Ferritin Level May Predict Progression in Alzheimer’s
An article published January 17, 2017 on the medical website Medscape caught my attention regarding the potential consequences of prolonged iron overload. The article referenced a study entitled, “Association of Cerebrospinal Fluid Ferritin Level With Preclinical Cognitive Decline in APOE-ε4 Carriers“.
While the article did not refer to hemochromatosis, a significant part of the discussion was related to the long term effects of elevated ferritin.
For those of us with iron overload, we are well familiar with the consequences of having too much iron in our bodies, as I discussed in my article about lab testing for hemochromatosis.
Although an individual with hemochromatosis is well aware of elevated levels of iron (and how it potentially affects our liver, heart, joints, hormonal system, and brains) many doctors and medical researchers have not extensively studied excess iron.
The primary author of the study, Dr. Ashley Bush from the University of Melbourne, Australia, stated:
Iron in the brain is an underappreciated driver of disease progression. Measuring brain iron could be used to predict disease progression, and lowering brain iron levels might present as a novel therapeutic target to slow the disease progress.
Alzheimer’s is a terrible disease, and unfortunately, it is becoming a more common condition.
While most families have been touched by the ravages of Alzheimer’s (mine included), I am happy to hear that medical professionals are giving high iron its due attention as a potential underlying cause of this disease. I am hopeful that this new research may help people and families afflicted by Alzheimer’s.
Dr. Bush’s comments that measuring the ferritin level and taking steps to reduce excess iron should be a part of the treatment plan exactly mimics the steps taken in hemochromatosis.
For individuals with iron overload who have reduced their ferritin levels and seen improvements in their health, this makes sense!
Another aspect of the study I found interesting was that ferritin was a better marker for disease progression than the (up until now) traditional markers for Alzheimer’s, Tau and Amyloid Beta.
When a person’s cerbrospinal fluid level of ferritin was high, Dr. Bush stated:
(High ferritin) almost perfectly predicted whether the individual will experience cognitive decline in the subsequent 7 years. (The effect of ferritin) was far greater than the most established biomarkers — tau and amyloid β.
A Common Theme in Alzheimer’s and Hemochromatosis Research?
In hemochromatosis, awareness is essential. I am an advocate for improving outreach to those people who carry the genes for iron overload yet are unaware that their body is storing iron.
While we can’t change our genetics, the earlier we address excess iron the better off our future health will be.
Even though this study was investigating people with Alzheimer’s, I feel the conclusions may be applied to hemochromatosis.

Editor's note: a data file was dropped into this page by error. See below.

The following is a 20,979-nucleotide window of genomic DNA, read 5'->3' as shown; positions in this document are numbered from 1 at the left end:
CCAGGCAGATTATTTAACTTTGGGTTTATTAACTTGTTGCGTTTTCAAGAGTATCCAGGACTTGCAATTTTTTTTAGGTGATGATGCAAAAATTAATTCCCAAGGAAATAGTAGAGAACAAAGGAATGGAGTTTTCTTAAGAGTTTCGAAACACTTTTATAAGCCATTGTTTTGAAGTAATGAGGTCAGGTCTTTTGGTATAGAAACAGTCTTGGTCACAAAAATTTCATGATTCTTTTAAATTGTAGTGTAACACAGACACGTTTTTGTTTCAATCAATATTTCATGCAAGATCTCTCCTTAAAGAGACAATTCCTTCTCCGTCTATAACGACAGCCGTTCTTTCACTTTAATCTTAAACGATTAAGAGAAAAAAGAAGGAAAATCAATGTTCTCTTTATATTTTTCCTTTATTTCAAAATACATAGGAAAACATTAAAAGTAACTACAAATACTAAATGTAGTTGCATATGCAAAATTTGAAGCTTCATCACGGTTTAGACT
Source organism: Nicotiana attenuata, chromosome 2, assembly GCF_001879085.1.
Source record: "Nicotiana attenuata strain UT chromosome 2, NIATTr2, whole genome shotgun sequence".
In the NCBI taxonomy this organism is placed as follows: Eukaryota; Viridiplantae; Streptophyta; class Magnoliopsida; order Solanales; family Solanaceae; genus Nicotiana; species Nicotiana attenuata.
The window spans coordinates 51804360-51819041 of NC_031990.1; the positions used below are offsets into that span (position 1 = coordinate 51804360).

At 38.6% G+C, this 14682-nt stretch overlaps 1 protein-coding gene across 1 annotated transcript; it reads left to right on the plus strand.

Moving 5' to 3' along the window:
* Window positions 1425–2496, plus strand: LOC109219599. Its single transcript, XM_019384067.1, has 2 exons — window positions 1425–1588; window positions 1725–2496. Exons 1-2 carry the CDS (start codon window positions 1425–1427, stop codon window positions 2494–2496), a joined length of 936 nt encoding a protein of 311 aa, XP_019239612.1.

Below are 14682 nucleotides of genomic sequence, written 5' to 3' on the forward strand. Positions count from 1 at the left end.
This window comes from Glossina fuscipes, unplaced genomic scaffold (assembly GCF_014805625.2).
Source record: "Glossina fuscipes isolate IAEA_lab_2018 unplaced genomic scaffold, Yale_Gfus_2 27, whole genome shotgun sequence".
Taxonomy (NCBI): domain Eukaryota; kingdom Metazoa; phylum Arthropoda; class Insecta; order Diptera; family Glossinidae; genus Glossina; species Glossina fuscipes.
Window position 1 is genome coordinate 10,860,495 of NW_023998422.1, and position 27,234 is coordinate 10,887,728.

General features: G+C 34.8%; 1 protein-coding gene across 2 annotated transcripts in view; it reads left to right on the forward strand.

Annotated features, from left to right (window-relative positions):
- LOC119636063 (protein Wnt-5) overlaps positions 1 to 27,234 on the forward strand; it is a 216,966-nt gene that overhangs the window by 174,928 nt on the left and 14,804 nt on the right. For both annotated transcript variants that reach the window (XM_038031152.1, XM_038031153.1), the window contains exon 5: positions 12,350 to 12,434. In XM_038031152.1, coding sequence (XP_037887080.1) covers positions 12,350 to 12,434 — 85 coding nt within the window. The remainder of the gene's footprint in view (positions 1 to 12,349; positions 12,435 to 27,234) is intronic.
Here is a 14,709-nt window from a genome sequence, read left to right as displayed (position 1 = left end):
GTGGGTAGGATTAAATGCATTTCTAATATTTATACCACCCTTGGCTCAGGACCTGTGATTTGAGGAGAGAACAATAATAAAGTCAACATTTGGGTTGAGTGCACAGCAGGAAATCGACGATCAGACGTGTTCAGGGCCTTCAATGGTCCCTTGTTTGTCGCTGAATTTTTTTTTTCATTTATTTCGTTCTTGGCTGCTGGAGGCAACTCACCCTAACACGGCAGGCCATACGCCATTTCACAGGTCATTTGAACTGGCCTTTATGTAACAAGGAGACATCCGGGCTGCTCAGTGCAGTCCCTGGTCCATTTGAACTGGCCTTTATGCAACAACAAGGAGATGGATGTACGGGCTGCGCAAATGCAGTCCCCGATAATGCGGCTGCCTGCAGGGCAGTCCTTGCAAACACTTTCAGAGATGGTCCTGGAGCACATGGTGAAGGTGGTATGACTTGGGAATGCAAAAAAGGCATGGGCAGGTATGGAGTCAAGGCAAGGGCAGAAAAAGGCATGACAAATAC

Dr. Bush’s next study will test the iron-chelating medicine, Deferiprone, to see if it is able to help slow the progression of Alzheimer’s. This medicine may sound familiar to individuals with hemochromatosis, as Deferiprone is a common iron-chelating drug.
As a naturopathic doctor, I am struck by the similarities in the value of using ferritin in diagnosis as well as the value of taking steps to reduce iron overload between Alzheimer’s and hemochromatosis.
The next thought turned to several of the natural remedies I see helping hemochromatosis, namely turmeric and milk thistle. Would these remedies, which I see greatly benefit iron overload, also help Alzheimer’s?
Why yes they do!
I was able to find several studies on PubMed (references below) showing that both turmeric and milk thistle may help improve health in Alzheimer’s.
I never cease to be amazed how the antioxidant and anti-inflammatory effects of these natural remedies can help support health in a number of conditions, including hemochromatosis.
Primary studies discussed in this article:
- Ayton S, Faux NG, Bush AI. Association of Cerebrospinal Fluid Ferritin Level With Preclinical Cognitive Decline in APOE-ε4 Carriers. JAMA Neurol. 2017;74(1):122-125. doi:10.1001/jamaneurol.2016.4406
- Medscape discussion (Medscape account required to view): http://www.medscape.com/viewarticle/874539
Pub Med Studies on Turmeric and Milk Thistle for Alzheimer’s
- Mishra S, Palanivelu K. The effect of curcumin (turmeric) on Alzheimer’s disease: An overview. Annals of Indian Academy of Neurology. 2008;11(1):13-19. doi:10.4103/0972-2327.40220.
- Duan S, Guan X, Lin R, Liu X, Yan Y, Lin R, Zhang T, Chen X, Huang J, Sun X, Li Q, Fang S, Xu J, Yao Z, Gu H. Silibinin inhibits acetylcholinesterase activity and amyloid β peptide aggregation: a dual-target drug for the treatment of Alzheimer’s disease. Neurobiol Aging. 2015 May;36(5):1792-807. doi: 10.1016/j.neurobiolaging.2015.02.002. PubMed PMID: 25771396.
- Yaghmaei P, Azarfar K, Dezfulian M, Ebrahim-Habibi A. Silymarin effect on amyloid-β plaque accumulation and gene expression of APP in an Alzheimer’s disease rat model. Daru. 2014 Jan 24;22(1):24. doi: 10.1186/2008-2231-22-24. PubMed PMID: 24460990; PubMed Central PMCID: PMC3904165.